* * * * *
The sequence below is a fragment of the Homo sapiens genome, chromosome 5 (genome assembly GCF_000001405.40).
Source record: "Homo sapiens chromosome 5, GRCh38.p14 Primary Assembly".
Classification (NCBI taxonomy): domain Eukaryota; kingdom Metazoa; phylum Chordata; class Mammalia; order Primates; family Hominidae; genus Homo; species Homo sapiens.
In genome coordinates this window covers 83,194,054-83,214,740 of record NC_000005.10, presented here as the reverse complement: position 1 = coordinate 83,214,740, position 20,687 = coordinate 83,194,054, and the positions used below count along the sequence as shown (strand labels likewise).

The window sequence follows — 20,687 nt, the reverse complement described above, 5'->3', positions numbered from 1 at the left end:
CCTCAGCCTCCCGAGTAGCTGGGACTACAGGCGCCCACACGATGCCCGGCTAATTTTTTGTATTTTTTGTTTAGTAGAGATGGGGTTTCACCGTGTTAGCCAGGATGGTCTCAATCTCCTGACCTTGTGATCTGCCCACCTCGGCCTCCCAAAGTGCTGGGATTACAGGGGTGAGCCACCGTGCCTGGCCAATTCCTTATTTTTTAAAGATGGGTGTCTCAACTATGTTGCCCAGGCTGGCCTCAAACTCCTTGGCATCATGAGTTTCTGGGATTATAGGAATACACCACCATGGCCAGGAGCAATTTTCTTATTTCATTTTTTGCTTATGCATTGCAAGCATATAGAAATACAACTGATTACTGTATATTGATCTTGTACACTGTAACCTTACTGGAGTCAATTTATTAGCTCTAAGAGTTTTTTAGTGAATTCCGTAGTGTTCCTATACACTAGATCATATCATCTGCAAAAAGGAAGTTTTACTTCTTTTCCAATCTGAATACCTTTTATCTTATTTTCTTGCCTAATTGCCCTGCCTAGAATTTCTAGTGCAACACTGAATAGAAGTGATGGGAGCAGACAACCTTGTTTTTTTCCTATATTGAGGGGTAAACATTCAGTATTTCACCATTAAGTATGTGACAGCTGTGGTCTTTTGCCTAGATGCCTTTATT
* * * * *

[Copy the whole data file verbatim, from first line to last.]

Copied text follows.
The sequence below is a fragment of the Homo sapiens genome, chromosome 5 (genome assembly GCF_000001405.40).
Source record: "Homo sapiens chromosome 5, GRCh38.p14 Primary Assembly".
Classification (NCBI taxonomy): domain Eukaryota; kingdom Metazoa; phylum Chordata; class Mammalia; order Primates; family Hominidae; genus Homo; species Homo sapiens.
In genome coordinates this window covers 83,194,054-83,214,740 of record NC_000005.10, presented here as the reverse complement: position 1 = coordinate 83,214,740, position 20,687 = coordinate 83,194,054, and the positions used below count along the sequence as shown (strand labels likewise).

The window sequence follows — 20,687 nt, the reverse complement described above, 5'->3', positions numbered from 1 at the left end:
CCTCAGCCTCCCGAGTAGCTGGGACTACAGGCGCCCACACGATGCCCGGCTAATTTTTTGTATTTTTTGTTTAGTAGAGATGGGGTTTCACCGTGTTAGCCAGGATGGTCTCAATCTCCTGACCTTGTGATCTGCCCACCTCGGCCTCCCAAAGTGCTGGGATTACAGGGGTGAGCCACCGTGCCTGGCCAATTCCTTATTTTTTAAAGATGGGTGTCTCAACTATGTTGCCCAGGCTGGCCTCAAACTCCTTGGCATCATGAGTTTCTGGGATTATAGGAATACACCACCATGGCCAGGAGCAATTTTCTTATTTCATTTTTTGCTTATGCATTGCAAGCATATAGAAATACAACTGATTACTGTATATTGATCTTGTACACTGTAACCTTACTGGAGTCAATTTATTAGCTCTAAGAGTTTTTTAGTGAATTCCGTAGTGTTCCTATACACTAGATCATATCATCTGCAAAAAGGAAGTTTTACTTCTTTTCCAATCTGAATACCTTTTATCTTATTTTCTTGCCTAATTGCCCTGCCTAGAATTTCTAGTGCAACACTGAATAGAAGTGATGGGAGCAGACAACCTTGTTTTTTTCCTATATTGAGGGGTAAACATTCAGTATTTCACCATTAAGTATGTGACAGCTGTGGTCTTTTGCCTAGATGCCTTTATT